A North Virginia House Unfit for a King
By Joseph Cotto
When most people think about a house fit for a king, chances are that they conjure images of a palace tucked between rolling hills, standing before a glistening river, and surrounded by sprawling gardens in some faraway land.
While this might be the case for some monarchs — more in past years than today — it is not for one king.
He lives in the Northern Virginia suburb of Oakton, just south of Washington. His Majesty's house does not stand alone; it is connected to many others in a humble subdivision off Interstate 66. Not far away resides his last remaining assistant, who holds the title of chancellor, and supports both of them through a sales job at Sears.
Just how on Earth did a situation like this come to pass? The story begins in what has become one of sub-Saharan Africa's most challenging locales.
Jean Baptiste Ndahindurwa was born into Rwanda's royal family on June 29, 1936, during a time when drastic changes were coming down the pike for colonialist and colonized alike. The then-Belgian-controlled country is a small place — roughly the size of Maryland — but densely populated, with longstanding tribal tensions.
"Kigeli was....a son of King Yuhi Musinga, who was deposed in 1931," Dr. Timothy Longman, who heads Boston University's African Studies Center, explained to me, later adding that Kigeli "was regarded as the most pro-Catholic and pro-Western of the sons, so the Belgian authorities pushed him into the position as king.... he had not been expected to succeed to the throne so had little preparation or training to become king. He was only 23 when he came to office."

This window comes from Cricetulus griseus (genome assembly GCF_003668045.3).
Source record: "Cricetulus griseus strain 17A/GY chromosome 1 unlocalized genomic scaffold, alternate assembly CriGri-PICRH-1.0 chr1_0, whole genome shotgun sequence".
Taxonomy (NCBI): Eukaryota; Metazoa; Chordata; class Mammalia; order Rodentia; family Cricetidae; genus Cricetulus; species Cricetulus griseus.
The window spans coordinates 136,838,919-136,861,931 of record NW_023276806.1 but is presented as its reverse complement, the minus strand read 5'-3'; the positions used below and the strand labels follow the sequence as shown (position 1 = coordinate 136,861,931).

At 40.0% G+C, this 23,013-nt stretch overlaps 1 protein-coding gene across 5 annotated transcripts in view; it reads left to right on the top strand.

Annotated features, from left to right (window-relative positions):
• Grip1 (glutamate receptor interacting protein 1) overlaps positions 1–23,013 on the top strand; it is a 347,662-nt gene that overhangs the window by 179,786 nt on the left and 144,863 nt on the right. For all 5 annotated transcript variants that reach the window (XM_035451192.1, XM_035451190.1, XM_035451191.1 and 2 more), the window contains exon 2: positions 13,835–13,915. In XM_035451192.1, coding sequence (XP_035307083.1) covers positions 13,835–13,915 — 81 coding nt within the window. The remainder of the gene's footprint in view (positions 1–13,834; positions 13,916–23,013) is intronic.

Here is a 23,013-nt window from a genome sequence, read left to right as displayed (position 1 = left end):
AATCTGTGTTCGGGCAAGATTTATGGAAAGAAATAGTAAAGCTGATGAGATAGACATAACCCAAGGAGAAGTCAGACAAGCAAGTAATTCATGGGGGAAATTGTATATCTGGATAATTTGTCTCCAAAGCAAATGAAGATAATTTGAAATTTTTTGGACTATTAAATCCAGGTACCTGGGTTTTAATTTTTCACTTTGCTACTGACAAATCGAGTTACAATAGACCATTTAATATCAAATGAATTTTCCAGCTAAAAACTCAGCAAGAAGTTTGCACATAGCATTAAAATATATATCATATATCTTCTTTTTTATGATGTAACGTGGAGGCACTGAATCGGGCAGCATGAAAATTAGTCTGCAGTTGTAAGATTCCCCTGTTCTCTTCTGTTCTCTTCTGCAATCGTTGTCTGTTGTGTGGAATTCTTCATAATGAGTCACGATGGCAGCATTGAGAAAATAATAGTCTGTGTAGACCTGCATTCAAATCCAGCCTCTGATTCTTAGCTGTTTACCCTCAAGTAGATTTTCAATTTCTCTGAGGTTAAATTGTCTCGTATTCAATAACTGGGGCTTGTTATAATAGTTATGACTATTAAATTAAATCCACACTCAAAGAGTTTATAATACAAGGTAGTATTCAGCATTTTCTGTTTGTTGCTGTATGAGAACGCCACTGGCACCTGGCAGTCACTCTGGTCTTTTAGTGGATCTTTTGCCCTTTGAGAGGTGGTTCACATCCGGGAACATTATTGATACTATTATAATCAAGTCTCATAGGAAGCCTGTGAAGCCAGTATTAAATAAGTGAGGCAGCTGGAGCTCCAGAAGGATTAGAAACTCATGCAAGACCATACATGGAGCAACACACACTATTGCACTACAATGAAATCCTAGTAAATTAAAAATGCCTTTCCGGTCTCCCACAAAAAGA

Kigeli assumed office in 1959. Just two years later, he found himself out of power — to say the least. During his short reign, he surrendered key powers, supported democratization, and worked to end the tribalism which pit neighbor against neighbor for generations.
His refusal to embrace the excesses of European imperialism or take sides in black-on-black ethnic warfare made him unpopular across the board. Instead of using the easy way out, Kigeli chose the righteous, yet long and lonely road. This meant being ejected from his homeland in 1961. He has been drifting in exile ever since.
"I had direct contact with some of the political power in Rwanda....and spoke to the secretary of the President of Rwanda and mentioned to him that King Kigeli was possibly interested in returning to Rwanda," Kigeli's former secretary general, the Marquis Carl Edwin Lindgren, explained to me, "and as far as I got was, 'Well, King Kigeli can return to Rwanda, he can be able to safely live in Rwanda without the problems of being assassinated or harassed in any way, but he cannot use the term 'King' or he cannot seek toward becoming a monarch again.'
"I spoke to King Kigeli and he said, 'Well, it's up to the people of Rwanda that I return. If they wish me to come back in as a monarch, I will do so.' So, we have that stalemate there."
Charles A. Coulombe, who heads the International Monarchist League's Los Angeles chapter, told me that if Kigeli were "a president of the type so familiar in (though far from restricted to) Africa, where kleptocracy has been so common, he doubtless would have salted away a good part of the treasury in foreign bank accounts. But like so many exiled Monarchs, that kind of action never occurred to him."
I know Kigeli's benevolence firsthand. After I wrote a profile of him in 2014, his representative told me that I was in line to receive an honor. This was surprising enough. Imagine my shock when it turned out to be a Grand Cross knighthood.
Who knew that such generosity still existed?
The light at the end of Kigeli's tunnel is not riches or fame, but simply returning home so his countrymen can be assisted. That this goal remains elusive speaks to the grim reality of our world.
However, due to gentlemen such as His Majesty, some degree of hope remains on the horizon. People like him are proof that a better tomorrow is worth striving for.
Kigeli, among many other things, is an inspiration.
Copyright 2016 Joseph Cotto, distributed exclusively by Cagle Cartoons newspaper syndicate.
Joseph Cotto is a historical and social journalist, and writes about politics, economics and social issues. Email him at firstname.lastname@example.org.
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